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Breaking the Cycle of Heavy-Handed Holiday Giving Can Be Daunting

Parents have more than just their kids to contend with when planning Christmas shopping.

My wife was browsing through an American Girl catalogue the other day, which are a line of posh dolls for young girls, when something occurred to her. She was reminiscing about the collection she had as a child, about the ones she would receive each year for Christmas from her grandmother. She knew that the dolls were pricey, but as she thumbed the pages an item caught her eye.

“Eighty dollars for a doll bike!,” she blurted out. “I can understand paying that much money for a real bike, but certainly not one for a doll.”

Her astonishment was well taken. I have been thinking quite hard lately about how much money we pour into our children’s wants and whims each Christmas. With each new age increment, my daughter’s gift desires become more costly. And it doesn’t help that her attention span is so short that she loses interest in her new toys just about as quickly as she gets her hands on them.

This phenomenon is nothing new. It’s a cycle that has been churning since the dawn of commercialization. It ensures the desires of children are always fully fed, a hunger which is in turn used to leverage the wallets of us parents. We swear up and down that we won’t get caught up in it. Resistance is nearly futile.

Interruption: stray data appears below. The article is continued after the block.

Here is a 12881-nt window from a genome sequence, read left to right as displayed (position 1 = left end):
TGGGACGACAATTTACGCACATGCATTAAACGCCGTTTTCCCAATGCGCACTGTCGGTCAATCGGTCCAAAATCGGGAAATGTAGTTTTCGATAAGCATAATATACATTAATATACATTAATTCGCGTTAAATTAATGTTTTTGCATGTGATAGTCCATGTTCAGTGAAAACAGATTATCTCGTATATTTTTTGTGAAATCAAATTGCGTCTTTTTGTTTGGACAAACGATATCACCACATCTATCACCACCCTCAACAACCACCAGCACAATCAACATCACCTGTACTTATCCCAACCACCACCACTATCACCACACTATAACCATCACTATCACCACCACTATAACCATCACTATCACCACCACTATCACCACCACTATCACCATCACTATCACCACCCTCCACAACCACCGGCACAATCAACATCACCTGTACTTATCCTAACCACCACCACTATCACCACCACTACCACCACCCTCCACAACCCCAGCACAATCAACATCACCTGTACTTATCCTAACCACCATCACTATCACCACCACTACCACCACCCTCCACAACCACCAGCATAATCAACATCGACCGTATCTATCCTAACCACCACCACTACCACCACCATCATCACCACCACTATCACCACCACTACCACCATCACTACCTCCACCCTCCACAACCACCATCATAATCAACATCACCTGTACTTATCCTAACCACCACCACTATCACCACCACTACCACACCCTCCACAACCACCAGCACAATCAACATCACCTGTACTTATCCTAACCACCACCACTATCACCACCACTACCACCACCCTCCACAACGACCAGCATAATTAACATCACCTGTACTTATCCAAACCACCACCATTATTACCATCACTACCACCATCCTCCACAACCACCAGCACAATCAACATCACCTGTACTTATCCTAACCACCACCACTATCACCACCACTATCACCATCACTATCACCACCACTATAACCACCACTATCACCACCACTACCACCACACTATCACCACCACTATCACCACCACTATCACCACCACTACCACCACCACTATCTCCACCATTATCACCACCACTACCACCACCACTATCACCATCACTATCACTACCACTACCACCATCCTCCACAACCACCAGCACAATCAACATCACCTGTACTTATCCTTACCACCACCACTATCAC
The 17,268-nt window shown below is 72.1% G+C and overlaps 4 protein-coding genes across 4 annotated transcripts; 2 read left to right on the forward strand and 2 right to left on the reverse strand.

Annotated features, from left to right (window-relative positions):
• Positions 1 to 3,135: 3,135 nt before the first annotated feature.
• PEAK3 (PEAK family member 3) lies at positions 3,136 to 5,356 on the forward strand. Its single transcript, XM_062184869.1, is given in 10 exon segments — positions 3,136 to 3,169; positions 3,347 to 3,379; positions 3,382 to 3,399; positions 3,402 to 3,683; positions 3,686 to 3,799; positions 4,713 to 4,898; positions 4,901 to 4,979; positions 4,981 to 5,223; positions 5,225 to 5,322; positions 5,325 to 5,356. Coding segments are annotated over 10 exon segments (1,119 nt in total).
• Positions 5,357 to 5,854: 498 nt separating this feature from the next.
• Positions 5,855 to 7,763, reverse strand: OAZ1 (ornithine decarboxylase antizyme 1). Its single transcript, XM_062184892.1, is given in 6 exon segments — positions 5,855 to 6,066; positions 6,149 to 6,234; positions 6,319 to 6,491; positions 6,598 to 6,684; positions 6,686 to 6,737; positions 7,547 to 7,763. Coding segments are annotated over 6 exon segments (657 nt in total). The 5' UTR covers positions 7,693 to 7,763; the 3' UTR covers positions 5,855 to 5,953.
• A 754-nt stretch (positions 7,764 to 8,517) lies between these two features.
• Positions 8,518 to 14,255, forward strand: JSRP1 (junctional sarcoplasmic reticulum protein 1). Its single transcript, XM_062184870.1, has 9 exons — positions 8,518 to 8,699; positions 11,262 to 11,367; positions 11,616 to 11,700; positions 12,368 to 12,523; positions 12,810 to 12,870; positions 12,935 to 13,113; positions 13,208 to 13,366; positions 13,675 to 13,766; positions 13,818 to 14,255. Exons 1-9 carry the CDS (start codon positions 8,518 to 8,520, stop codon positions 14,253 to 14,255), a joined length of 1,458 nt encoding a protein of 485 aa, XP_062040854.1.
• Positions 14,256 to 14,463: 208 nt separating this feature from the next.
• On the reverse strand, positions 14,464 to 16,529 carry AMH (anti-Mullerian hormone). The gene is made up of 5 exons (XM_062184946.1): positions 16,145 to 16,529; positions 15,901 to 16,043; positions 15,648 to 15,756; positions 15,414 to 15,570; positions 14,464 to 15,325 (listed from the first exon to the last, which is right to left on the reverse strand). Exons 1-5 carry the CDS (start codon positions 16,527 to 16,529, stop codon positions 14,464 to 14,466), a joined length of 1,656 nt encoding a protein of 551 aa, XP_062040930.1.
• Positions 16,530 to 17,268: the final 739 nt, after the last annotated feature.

Then and now

It probably wasn’t all that different for my parents. Sure, the technology was different but the pattern was the same: Every year, my toys had to be replaced. Whether it was a Transformer, a G.I. Joe action figure or additions to my Construx set (similar to Legos) my toy collection had to be kept on the cutting edge.

I know that my mom was uneasy with this. My folks came from modest backgrounds, in that their parents never had a lot of expendable income around the holidays. It was never really all that easy to convince her that I had to have anything that wasn’t a true need. I got plenty of Christmas gifts, but I really had to make some tough decisions about which ones I wanted most.

I think it really helped me develop a healthy respect for those things that I did get. I remember having friends as a kid who pretty much got everything they ever wanted for Christmas. Their houses were so overloaded with toys that most went neglected. Regardless of how much they owned it was never enough. They always wanted more.